I asked, was denied, but look forward to meet!
The NYRA. They oversee three thoroughbred race tracks in New York—Aqueduct, Belmont and Saratoga. They offer the finest racing in the world and their 40-day meet at Saratoga remains a gem; a cross between aristocrats and commoners, a true potpourri of American society.
I’m not sure how much money the NYRA makes each and every year. We know that they probably lose money on the horse side, but because they receive monies from casino revenue at Aqueduct, and because they draw over 900,000 each year to Saratoga, they probably make a few bucks when all is said and done.
They have tried to run themselves, but that has been a mixed bag. While on their own, they overpaid their executives and needed help from the state. The state then took them over, helped them clean up and now the NYRA is private again.
When they go private, problems seem to develop. As a private organization, they don’t have to tell the public anything. They can pay their executives anything they want and they could—like they did before—skim handle and do other shady things that got them in trouble before.
Now, I’m not accusing the NYRA of anything. They now have to deal with everything—pay for backstretch workers, health insurance and much more. They can’t come back to the state for a bailout when premiums go up. Well, they could, but the state might take over—again.
Of course, there is an upside to being private. We know that state run organizations are not run as well as private ones. Too much overhead, too much politics, too many favors all play a part in bogging things down. People that work for states are hard workers, but many of them have job security, nice pensions and that doesn’t create a sense of urgency. A private NYRA can do things faster and one would think easier by not having to wait for board meetings, state approval and all the other red tape.
Based on this history, you would think the NYRA would be more accommodating. Horse racing is not a popular sport among the American masses. We love a superhorse, love a Triple Crown winner and love the Kentucky Derby. In 2015, American Pharoah won the Triple Crown, breaking a 37-year drought in the process. The TV ratings were superb. Three years later, Justify won the Triple Crown. The TV ratings were good, but were down significantly from 2015. That just shows how event-oriented Americans have become. Instead of rushing to the TV, many said, “Ehh, I just saw that three years ago, I don’t need to watch this year.”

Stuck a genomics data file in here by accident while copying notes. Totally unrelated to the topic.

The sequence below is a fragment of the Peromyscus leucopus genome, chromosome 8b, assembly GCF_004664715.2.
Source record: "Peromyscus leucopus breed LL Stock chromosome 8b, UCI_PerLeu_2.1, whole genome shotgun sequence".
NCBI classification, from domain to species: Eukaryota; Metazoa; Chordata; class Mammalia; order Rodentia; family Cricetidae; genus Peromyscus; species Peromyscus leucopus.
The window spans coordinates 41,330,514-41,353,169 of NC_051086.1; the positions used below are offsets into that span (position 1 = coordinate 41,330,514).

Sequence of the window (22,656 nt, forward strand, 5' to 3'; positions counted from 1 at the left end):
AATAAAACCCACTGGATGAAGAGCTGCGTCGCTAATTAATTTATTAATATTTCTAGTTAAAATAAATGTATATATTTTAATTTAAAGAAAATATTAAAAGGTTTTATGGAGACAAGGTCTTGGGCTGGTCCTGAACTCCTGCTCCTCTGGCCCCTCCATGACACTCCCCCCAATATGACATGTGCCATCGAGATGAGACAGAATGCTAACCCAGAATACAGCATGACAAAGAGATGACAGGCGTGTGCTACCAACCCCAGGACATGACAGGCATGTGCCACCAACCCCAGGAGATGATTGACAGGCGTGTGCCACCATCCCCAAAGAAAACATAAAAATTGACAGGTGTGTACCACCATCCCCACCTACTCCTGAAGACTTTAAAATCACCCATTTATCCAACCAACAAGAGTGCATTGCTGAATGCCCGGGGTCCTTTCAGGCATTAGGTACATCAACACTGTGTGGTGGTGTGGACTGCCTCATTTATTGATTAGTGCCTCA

I’m a freelance writer; I cover horse racing when I can. I don’t spend 40 hours a week on it, but I spend plenty of time reading, researching and writing about the sport. I’m a fan of the sport, know a lot about it and feel I can bring good insights to it. I’m not a handicapper and writing previews and recaps are things I find quite boring. How many of you care about what the fractions are in a horse race?
For the second time in three years, I applied for a media credential for the upcoming Saratoga meet and for the second time, I was denied. I thought my chances were greater this year because I freelance for a national website that publishes stories, insights and provides betting opportunties for those who subscribe.
I also thought my chances were greater because many who received creds in the past are no longer working in the business. The New York Post, New York Daily News no longer sends reporters to cover the Spa meeting. In this time of declining newspaper revenues, many publications decided to make cuts and covering the Saratoga meet was probably an easy one to slash.
Am I bitter over this? Absolutely not! The NYRA can issue media creds to anybody they want to. In my case, I’d be lucky to cover 10 of the 40 days. I’m not a member of the Turf Writers Association and I have never worked for a major newspaper, racing publication or magazine and would never have the audacity to call myself a professional sports writer. I’m not even sure I’m that good a writer; I think I’m okay, I believe I can find angles that people enjoy reading, but what do I really know?
My thinking is that credential requests—because of the plights of the New York papers—would be down and that the NYRA would want to find bloggers, freelancers and others that love the sport and want to cover it. I might be wrong. Maybe they have an enormous amount of these people already and they need somebody like me like they need mold in their bathroom.
Again, there is no bitterness here. I wasn’t shocked they denied me, just a bit surprised. Sometimes, less is more, but in horse racing, I’m thinking more is more.
All that said I’ll be there when I can to watch and enjoy the races. I plan on interviewing people when I’m there and doing some off the wall features. I’ll do the best I can. I’m just a freelancer; I certainly can’t make a living off my writing, in fact, I might sign up to an Uber driver because I can probably make much more driving than writing.
But, writing is a passion and it’s too bad the NYRA can’t see that in an application.